In Nigeria, there is a dearth of reliable data on the number of people with disabilities, let alone the challenges they face participating in elections. In its World Report on Disability, the World Health Organization estimates that 15 percent of the world’s population lives with some form of disability. Based on this report, IFA approximates that there are 25 million Nigerians with disabilities.
For this reason, disability rights organization and NDI partner Inclusive Friends Association (IFA) audited polling unit accessibility during off-cycle gubernatorial elections in Edo (September 2016) and Ondo (November 2016) states, using a sample-based observation deployment methodology similar to parallel vote tabulation. The audits assessed the availability of handrails, ramps, braille or tactile ballots, written voting instructions and sign language interpreters. Armed with these newfound statistics, disability rights advocates such as IFA are now better equipped to make advocacy demands on decision makers to address barriers to the political participation for persons with disabilities in Nigeria.
#GivingTuesday is a global day of giving that follows widely recognized shopping events -- Black Friday and Cyber Monday -- to encourage people to also donate to non-profits.
Today is #GivingTuesday, a great opportunity to encourage support for our mission of working for democracy and making democracy work. Especially in these times, our mission has never been more critical. Your gift TODAY (Tuesday, November 28) will be MATCHED DOLLAR FOR DOLLAR by the Bill and Melinda Gates Foundation. This match is only guaranteed for donations made via Facebook today.
NDI and Liberal International's (LI) session "Ending Violence Against Women in Politics: Liberal Strategies and Perspectives," which was held during the 197th LI Executive Committee meeting on November 12, 2016, in Marrakesh, Morocco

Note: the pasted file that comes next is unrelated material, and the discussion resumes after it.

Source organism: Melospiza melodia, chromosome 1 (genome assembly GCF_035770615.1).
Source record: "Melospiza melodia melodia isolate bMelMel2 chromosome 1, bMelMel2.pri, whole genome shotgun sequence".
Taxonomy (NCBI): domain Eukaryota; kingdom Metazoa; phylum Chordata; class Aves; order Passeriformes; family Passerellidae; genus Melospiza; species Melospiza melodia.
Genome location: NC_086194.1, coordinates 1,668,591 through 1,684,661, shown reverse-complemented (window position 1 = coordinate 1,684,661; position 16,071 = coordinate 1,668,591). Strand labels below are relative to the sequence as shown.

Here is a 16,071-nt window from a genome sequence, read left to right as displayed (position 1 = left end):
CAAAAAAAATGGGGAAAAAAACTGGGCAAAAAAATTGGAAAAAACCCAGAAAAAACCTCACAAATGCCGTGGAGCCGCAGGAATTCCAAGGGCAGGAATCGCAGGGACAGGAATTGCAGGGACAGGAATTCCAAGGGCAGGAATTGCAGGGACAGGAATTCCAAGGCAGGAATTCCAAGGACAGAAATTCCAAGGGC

When I look at my political career, I realize how much we owe to the struggles of my mother and grandmother’s generations. By the time my grandmother became an adult, she was able to vote on equal terms with men because that universal right had been introduced in 1906, making Finnish women the first in the world legally allowed to run for office. Those rights came about largely because men and women, young and old, farmers, workers, entrepreneurs, everybody was needed in the struggle for independence, which we achieved in 1917.
Reversing the rising tide of online censorship will require a coordinated multi-stakeholder approach to redefine norms for a free and open internet. Toward this end, NDI has been collaborating with the Center for International Private Enterprise (CIPE) and the Center for International Media Assistance (CIMA) to develop A Democratic Framework to Interpret Open Internet Principles. We strongly believe that it is those living in countries affected by censorship, surveillance or shutdowns who know best what they need to organize, advocate and build more democratic societies using the internet. In order to finalize the framework, NDI is committed to ensuring that the content of this framework is led by and includes feedback from a diverse group of stakeholders. NDI is requesting your suggestions and input on the framework during a public comment period, which ends November 17, 2017. You can read the draft framework -- along with additional information about its development and vision -- and provide feedback at https://openinternet.global. With a unified vision from civil society around the globe, this framework can help activists and advocates push against forces at the local, national or international level who threaten to squeeze the democratic potential out of the online communications revolution.